This is where I meet Springs again—out on the town where she is truly in her element. She has come to speak at The Old Globe Theatre for the opening night of Plays by Young Writers, a program by the San Diego Playwrights Project. As we walk into the Globe, Springs scopes out the crowd and all the young playwrights, no doubt assessing how representative they are of arts and culture in San Diego. And indeed they are—throughout the night, we see four different productions by young playwrights, all reflective of their own cultures and journeys. During a brief intermission, I have to relinquish Springs’ attention to the crowd of people who have gathered to chat with her—from the principal of a local high school to an artist pitching an idea for a new project.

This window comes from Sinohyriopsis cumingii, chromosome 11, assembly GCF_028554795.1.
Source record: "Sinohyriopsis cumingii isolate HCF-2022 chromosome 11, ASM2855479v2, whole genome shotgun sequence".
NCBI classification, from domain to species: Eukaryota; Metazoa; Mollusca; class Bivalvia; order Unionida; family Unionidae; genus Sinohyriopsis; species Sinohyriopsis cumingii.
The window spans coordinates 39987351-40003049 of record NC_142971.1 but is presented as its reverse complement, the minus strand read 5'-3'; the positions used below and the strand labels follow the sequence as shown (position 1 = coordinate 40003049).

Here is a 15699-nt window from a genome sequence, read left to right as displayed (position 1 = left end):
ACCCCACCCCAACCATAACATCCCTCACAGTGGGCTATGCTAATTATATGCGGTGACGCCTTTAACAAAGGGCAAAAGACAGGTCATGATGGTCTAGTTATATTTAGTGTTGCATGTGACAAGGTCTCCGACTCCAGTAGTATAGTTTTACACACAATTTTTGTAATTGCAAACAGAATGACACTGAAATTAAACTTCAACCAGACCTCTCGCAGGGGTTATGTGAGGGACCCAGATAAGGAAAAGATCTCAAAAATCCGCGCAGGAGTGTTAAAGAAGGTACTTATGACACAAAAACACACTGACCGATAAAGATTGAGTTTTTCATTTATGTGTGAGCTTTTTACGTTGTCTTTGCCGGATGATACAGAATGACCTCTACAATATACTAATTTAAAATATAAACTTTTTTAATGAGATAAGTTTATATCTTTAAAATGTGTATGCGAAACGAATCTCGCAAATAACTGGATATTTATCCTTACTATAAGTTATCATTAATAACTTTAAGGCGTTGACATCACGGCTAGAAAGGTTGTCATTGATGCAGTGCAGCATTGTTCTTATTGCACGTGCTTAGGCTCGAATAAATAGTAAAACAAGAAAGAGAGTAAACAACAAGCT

According to Springs, it’s this kind of enthusiasm that lets San Diego occupy a distinct place in the art world. It’s a city that’s cosmopolitan enough to be interesting and dynamic, but still casual enough to be comfortable. The unique nature of San Diego, with its nontraditional work lifestyle (think anti-9-5), allows for greater creativity from local innovators.
The fact that San Diego offers amazing arts and culture that we can all enjoy in a relaxed, beautiful setting is our signatureDana Springs
A special reward of her role occurred when her connection with UC San Diego came full circle. While a student, Springs studied under dance professors Patricia Rincon and Jean Isaacs, as well as then-teaching assistant Roman de Salvo. She relished the chance to work with them all again, this time in her governmental role, when they all received funding from the Commission for their local dance companies.